Daily Archives: September 29, 2011

Court: Silverstein Not Liable in 9/11 7 WTC Collapse

globest.com | Sep 27, 2011

By Mark Hamblett

NEW YORK CITY-A federal judge has dismissed negligence claims by utility company Con Edison over the destruction of the original 7 World Trade Center on 9/11. Southern District Judge Alvin K. Hellerstein, in In re September 11 Litigation, said the chain of events that led to the destruction of 7 World Trade was “much too improbable to be consistent with any duty” toward Con Edison by builder and developer Larry Silverstein and Citigroup, the successor-in-interest to the building’s primary tenant, Salomon Brothers.

The building caught fire from flaming debris after planes hijacked by terrorists slammed into the twin towers. The 47-story 7 World Trade collapsed at 5:21 p.m., destroying a Con Edison substation.

Two counts charged Silverstein’s 7WTCo. with negligence in the design and construction of the building and for permitting commercial tenants to install diesel-fueled backup generators. Two counts against Citigroup claimed an unreasonably dangerous design that incorporated “an unreasonable amount of diesel fuel” in two 6,000-gallon tanks. With so many firefighters dead from the collapse of the towers next door, and the water system destroyed, there was no way to stop the fire, which was made worse when the diesel tanks inside the building exploded.

Related

Judge Hellerstein quoted the famous 1928 ruling of Palsgraf vs. Long Island R.R. Co., where the New York Court of Appeals dismissed a negligence claim based on a sequence of events in which train guards allegedly pushed a man carrying a package of fireworks onto a train, he dropped the package and the fireworks exploded, causing a set of scales at the other end of the platform to fall over, strike and allegedly injure a passenger. The Palsgraf court said the “risk reasonably to be perceived defines the duty to be obeyed, and risk imports relation; it is risk to another or to others within the range of apprehension.”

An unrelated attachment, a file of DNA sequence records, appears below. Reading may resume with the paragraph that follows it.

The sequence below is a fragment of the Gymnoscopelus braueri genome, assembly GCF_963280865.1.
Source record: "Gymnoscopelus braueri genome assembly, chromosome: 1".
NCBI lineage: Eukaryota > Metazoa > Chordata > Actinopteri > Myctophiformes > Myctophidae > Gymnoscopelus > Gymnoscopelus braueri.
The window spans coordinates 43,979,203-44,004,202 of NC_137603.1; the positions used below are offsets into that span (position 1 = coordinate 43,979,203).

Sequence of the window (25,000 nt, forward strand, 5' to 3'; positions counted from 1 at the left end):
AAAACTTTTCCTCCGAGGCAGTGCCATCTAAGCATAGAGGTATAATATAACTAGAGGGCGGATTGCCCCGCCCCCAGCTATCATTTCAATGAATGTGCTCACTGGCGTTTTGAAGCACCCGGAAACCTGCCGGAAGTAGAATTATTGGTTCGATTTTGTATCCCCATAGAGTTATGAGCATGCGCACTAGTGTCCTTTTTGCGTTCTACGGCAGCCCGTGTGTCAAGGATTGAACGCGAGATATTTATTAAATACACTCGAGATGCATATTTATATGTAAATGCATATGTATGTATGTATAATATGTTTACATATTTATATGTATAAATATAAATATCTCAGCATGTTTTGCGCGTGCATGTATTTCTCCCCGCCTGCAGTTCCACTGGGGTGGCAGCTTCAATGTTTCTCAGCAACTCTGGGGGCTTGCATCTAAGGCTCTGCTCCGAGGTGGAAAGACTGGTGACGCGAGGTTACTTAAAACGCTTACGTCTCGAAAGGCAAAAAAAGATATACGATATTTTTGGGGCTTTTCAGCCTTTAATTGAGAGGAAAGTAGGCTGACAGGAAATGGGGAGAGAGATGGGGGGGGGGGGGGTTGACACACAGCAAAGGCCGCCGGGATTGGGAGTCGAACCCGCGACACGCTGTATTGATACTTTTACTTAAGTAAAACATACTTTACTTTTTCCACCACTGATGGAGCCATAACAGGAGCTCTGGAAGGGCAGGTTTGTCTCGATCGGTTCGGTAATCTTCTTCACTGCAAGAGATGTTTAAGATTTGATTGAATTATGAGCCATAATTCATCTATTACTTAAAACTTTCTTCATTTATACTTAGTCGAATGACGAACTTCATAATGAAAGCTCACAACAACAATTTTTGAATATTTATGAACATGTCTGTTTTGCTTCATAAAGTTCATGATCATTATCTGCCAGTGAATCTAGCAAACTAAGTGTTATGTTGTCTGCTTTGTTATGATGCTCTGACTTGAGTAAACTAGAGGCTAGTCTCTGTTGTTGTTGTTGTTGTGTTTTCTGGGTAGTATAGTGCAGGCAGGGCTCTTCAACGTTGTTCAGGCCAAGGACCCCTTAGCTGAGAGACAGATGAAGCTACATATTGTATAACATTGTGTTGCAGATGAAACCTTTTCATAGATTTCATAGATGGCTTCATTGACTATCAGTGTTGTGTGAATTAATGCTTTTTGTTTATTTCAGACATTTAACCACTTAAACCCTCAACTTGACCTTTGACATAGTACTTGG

Judge Hellerstein said, “It was not within 7WTCo.’s, or Citigroup’s, ‘range of apprehension’ that terrorists would slip through airport security, hijack an airplane, crash it suicidally into one of the two tallest skyscrapers in New York City, set off falling debris that would ignite a building several hundred feet away, cause structural damage to it, destroy water mains causing an internal sprinkler system to become inoperable, kill 343 firemen and paralyze the rest so that a fire within a building would not be put out and the building would be allowed to burn an entire day before it consumed itself and collapsed.”

. . .

Larry Silverstein Describes 9/11 WTC collapse

Where was Larry Silverstein on 9/11?

WeAreCHANGE confronts Larry Silverstein

Lucky Larry Silverstein EXPOSED

Larry Silverstein Makes 7 Billion from WTC 9-11 insurance policy

Building 7 Controlled Demolition

Danny Jowenko on WTC 7 controlled demolition

9/11 Memorial Gun Ban Outrages First Responders, Retired Cops